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Department of Surgery’s Zalamea Honored for Leadership as Educator, Global Health Care Provider

Dr. Nia Zalamea, right, is the recipient of a 2022 Spark Award for her work locally as a surgeon and educator, and globally to improve health care overseas.

Nia Zalamea, MD, FACS, assistant professor of general surgery, director of the UTHSC Global Surgery Institute, and associate director of the UTHSC Center for Multicultural and Global Health, has done medical mission work in the Philippines for more than 20 years with her family foundation, the Memphis Mission of Mercy. The nonprofit provides health care in her parents’ home country of the Philippines.

When Dr. Zalamea and that organization saw a need across the globe earlier this year, they stepped up. During the summer, the Memphis Mission of Mercy sent 18 tons of hospital supplies, surgical instruments, blankets, stretchers, and other equipment collected for a hospital they hope to build in the Philippines to surgeon partners in Ukraine instead.

For her two decades of service with the Memphis Mission of Mercy; her efforts as a surgeon, an educator and a mentor of future physicians; and her dedication to health and health care locally and around the globe, Dr. Zalamea is being honored with a 2022 SPARK Award.

The SPARK Awards are an extension of the WKNO-TV series, “The SPARK,” a show about local leaders who are giving back and improving the Mid-South community. The SPARK Awards will be broadcast today from 8 to 9 p.m., on WKNO/Channel 10, with repeat broadcasts throughout the month. The ninth edition of the annual awards, which are produced by WKNO-TV and cityCURRENT, honors individuals and organizations in 13 categories. Dr. Zalamea is an honoree in the educator category.

Dr. Zalamea is shown in a family photo with husband, Matt Ducklo, and daughter, 18-month-old Noli. The awards show will air tonight and be rebroadcast several times this month on WKNO.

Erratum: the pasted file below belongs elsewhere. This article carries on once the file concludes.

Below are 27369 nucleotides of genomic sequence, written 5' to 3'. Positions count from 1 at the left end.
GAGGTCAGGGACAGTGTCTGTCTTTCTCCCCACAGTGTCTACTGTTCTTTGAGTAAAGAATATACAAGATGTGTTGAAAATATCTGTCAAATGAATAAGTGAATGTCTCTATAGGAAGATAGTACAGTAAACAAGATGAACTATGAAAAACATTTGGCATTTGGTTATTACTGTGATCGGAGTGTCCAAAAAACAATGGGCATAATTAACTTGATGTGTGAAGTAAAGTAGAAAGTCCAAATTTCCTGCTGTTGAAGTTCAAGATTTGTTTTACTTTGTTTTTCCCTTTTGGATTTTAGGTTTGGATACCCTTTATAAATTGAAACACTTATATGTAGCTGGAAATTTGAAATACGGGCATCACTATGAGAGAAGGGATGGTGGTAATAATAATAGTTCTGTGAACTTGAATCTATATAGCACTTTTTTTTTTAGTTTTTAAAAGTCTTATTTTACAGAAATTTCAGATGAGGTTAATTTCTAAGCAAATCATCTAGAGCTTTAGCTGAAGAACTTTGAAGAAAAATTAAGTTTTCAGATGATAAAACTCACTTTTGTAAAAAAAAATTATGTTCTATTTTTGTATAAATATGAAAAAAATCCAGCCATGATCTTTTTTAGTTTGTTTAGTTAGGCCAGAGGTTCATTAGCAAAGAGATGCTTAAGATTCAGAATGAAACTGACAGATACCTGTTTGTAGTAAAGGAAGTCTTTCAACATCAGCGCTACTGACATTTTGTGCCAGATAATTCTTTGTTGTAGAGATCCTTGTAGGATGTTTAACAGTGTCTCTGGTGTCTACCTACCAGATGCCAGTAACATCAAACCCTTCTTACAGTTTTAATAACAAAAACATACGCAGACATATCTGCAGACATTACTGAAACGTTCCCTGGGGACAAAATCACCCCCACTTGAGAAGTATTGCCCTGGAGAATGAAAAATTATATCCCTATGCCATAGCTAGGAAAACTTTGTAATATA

For years, Dr. Zalamea and the Memphis Mission of Mercy have been collecting medical supplies and equipment for a hospital the organization hopes to build in the Philippines. The supplies have been stored in a 5,000-square-foot warehouse in South Memphis.

“We had a meeting, and we decided we have to give everything, including operating tables, because they don’t have anything,” Dr. Zalamea said earlier this year. The shipment would include 100-plus pallets or 18 tons of supplies.

Dr. Zalamea recounted the meeting during which the altruistic decision was made. “One of our board members reflected, ‘it’s funny, we have been spending the last 10 years preparing for a particular moment in time when we might be able to fill a mission hospital (in the Philippines) with all of these supplies, and that day perhaps is to come. But perhaps the Lord has actually been preparing for this moment instead, with this need before us, and we happen to have an answer to that need.’ ”

Memphis Mission of Mercy worked with Nova Ukraine to ship the equipment that carried more than $100,000 in shipping costs. The logistics took months to iron out. The group had already sent supplies, including an anesthesia machine, to Ukraine in Spring 2022.